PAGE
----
The Ubiquitous False Claims Act: The Incongruous Relationship between a Civil War Era Fraud Statute and the Modern Administrative State
1 St Louis University Journal of Health Law & Policy 131 (2007)
44 Pages Posted: 14 Feb 2014
Date Written: March 1, 2007
From the mid-nineteenth century through the early twentieth century, federal regulation, to the extent that it existed at all, related primarily to the terms on which third parties could sell or buy goods. In contrast, today, the federal government itself is a dominant consumer of goods and services produced by the private sector. In that role, the federal government regulates government contractors' production processes and often dictates the methods that contractors must use to produce goods or services purchased by the governnment as well as the prices at which the government will purchase such goods.
Government regulation of the production process and of the ordinary incidents of the purchase and sale transactions between the govenment and private parties raises difficult issues unforeseen at the time that the False Claims Act was adopted.The predominant role of the government as a purchaser of goods and services likewise was not anticipated at the time of the FCA's adoption, futher exacerbating the difficulties inherent in applying a nineteenth century fraud statute to twenty-first century transactions. Recent decisions of federal appellate and trial courts evidence the difficulties experienced and foreshadow even greater problems if the tension between the Civil War era FCA and the modern administrative state is not addressed and resolved.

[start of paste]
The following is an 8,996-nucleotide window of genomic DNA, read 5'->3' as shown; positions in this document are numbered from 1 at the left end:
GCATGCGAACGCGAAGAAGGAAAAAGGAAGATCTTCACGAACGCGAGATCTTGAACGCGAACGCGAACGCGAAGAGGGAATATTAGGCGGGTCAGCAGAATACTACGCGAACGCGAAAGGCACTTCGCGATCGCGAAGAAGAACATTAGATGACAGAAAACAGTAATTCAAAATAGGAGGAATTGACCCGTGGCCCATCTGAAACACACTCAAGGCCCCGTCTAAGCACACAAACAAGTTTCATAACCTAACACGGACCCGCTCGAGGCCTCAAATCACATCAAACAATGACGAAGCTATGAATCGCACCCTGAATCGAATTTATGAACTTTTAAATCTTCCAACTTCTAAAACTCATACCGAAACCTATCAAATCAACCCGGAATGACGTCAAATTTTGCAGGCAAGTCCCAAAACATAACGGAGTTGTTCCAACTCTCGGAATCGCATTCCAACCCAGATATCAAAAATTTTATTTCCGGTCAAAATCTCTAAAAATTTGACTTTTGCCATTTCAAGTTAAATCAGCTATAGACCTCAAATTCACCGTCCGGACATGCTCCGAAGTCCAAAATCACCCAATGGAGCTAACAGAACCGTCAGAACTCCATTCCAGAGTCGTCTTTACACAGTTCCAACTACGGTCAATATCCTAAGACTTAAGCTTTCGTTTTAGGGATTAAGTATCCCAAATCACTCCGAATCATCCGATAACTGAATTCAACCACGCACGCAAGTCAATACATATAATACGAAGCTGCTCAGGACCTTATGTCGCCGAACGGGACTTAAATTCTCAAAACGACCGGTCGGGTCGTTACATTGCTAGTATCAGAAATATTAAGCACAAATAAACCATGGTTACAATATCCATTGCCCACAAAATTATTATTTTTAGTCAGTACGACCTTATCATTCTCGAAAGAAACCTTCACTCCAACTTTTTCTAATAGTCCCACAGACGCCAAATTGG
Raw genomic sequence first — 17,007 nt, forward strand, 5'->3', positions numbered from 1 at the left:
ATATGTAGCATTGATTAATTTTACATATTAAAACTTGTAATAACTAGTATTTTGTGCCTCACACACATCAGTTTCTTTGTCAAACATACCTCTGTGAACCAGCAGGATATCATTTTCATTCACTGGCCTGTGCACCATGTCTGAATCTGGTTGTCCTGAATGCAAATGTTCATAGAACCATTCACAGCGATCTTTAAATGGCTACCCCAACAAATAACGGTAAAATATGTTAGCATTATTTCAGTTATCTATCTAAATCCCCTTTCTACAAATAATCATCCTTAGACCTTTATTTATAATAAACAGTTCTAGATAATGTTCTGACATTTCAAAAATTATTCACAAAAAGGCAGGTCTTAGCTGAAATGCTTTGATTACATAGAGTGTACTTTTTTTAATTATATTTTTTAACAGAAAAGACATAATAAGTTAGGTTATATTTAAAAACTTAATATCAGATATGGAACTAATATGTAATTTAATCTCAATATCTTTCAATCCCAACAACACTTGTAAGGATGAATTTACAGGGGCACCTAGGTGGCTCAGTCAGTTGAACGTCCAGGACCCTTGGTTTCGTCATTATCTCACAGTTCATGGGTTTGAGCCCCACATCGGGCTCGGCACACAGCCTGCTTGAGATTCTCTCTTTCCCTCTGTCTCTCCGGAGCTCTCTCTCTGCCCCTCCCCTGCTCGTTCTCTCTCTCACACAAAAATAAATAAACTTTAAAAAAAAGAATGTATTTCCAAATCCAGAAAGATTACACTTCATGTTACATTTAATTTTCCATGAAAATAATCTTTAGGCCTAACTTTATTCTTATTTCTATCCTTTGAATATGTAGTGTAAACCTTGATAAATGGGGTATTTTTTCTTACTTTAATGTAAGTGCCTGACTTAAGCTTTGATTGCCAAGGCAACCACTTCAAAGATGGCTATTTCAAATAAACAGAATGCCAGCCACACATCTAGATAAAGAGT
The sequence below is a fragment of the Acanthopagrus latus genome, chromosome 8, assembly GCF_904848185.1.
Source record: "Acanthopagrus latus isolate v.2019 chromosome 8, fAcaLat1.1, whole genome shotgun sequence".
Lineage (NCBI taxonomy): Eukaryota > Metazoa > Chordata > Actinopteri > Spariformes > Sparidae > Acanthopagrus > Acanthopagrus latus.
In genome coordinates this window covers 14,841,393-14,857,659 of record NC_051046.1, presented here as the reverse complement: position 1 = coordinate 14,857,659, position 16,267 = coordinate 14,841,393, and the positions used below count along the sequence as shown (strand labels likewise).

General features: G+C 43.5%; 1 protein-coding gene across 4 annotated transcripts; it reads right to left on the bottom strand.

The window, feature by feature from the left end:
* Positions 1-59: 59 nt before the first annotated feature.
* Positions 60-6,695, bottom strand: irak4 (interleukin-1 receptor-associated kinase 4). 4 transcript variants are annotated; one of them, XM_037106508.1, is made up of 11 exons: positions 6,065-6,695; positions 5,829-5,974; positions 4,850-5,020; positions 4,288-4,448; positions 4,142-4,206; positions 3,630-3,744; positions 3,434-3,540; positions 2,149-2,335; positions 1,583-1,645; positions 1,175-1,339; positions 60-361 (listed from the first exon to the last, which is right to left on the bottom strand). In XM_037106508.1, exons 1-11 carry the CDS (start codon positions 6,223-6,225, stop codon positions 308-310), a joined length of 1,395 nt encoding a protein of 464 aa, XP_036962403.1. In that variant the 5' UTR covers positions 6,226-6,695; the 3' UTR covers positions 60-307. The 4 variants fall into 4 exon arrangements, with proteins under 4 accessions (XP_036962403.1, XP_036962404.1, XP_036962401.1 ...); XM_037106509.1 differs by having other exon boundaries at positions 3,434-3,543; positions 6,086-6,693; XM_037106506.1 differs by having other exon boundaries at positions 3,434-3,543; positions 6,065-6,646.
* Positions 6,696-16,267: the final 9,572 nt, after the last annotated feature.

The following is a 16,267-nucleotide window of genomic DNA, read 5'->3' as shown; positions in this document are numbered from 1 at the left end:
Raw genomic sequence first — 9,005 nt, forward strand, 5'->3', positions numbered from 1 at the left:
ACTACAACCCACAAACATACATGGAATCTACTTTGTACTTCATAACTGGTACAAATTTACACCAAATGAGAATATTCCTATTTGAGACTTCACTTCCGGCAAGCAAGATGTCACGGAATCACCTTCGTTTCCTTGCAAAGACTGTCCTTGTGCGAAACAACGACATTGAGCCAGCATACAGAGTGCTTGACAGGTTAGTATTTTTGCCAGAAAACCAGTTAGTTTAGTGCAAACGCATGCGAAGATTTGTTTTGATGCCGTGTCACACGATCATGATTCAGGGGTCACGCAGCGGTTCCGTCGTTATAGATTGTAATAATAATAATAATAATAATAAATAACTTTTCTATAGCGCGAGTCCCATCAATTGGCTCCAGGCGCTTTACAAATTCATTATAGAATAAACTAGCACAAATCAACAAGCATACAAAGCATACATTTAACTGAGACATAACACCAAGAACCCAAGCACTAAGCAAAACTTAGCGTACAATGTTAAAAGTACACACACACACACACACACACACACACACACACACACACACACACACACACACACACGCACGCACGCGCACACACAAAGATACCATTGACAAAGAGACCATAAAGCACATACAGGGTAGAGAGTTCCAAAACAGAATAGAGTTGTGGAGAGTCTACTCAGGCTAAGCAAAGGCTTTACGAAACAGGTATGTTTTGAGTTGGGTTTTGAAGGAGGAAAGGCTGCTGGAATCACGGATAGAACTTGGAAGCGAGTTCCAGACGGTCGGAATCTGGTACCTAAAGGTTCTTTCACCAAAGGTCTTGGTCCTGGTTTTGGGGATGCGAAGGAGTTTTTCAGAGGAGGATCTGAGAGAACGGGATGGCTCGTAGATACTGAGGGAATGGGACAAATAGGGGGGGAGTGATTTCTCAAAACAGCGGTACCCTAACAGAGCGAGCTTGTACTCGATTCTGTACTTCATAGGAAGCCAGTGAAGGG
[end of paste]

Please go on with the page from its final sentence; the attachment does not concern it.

The problems are particuarly acute in programs such as those created by the Medicare and Medicaid Acts. The statutes and regulations implementing those Acts detail performance standards, but also contemplate a degree of non-compliance with such standards and provide the agency with discretion to continue payment for services even when there has been an egregious breech of the performance standards. Moreover, the Medicare and Medicaid programs allow the government discretion to continue to contract with, and to pay, non-compliant suppliers when doing so is is determined to be in the best interests of the program's beneficiaries. Further, in some programs, the Medicare and Medicaid stautes provide that compliance with program standards is to be determined using a specified protocol and by specially trained persons with expertise in the field. Those protocols bear no relationship to the judicial process. In addition, the Medicare Act provides that jurisdiction to determine compliance with program standards ordinarily resides in the Secretary of Health and Human Services, not in the courts.The conflict between the fact-finding and enforcement process peculiar to the Medicare and Medicaid programs and the judicial process used to adjudicate claims under the FCA gives rise to a series of difficult questions that courts must resolve in order to adjudicate FCA claims implicating Medicare and Medicaid performance standards.
Keywords: Flase Claims Act, FCA, Medicare, Medicaid, fraud, regulation, certification, payment, survey, enforcement, discretion
JEL Classification: K41, K42, K23, K20, K19, K10, I18,H80, H57, H51
Suggested Citation: Suggested Citation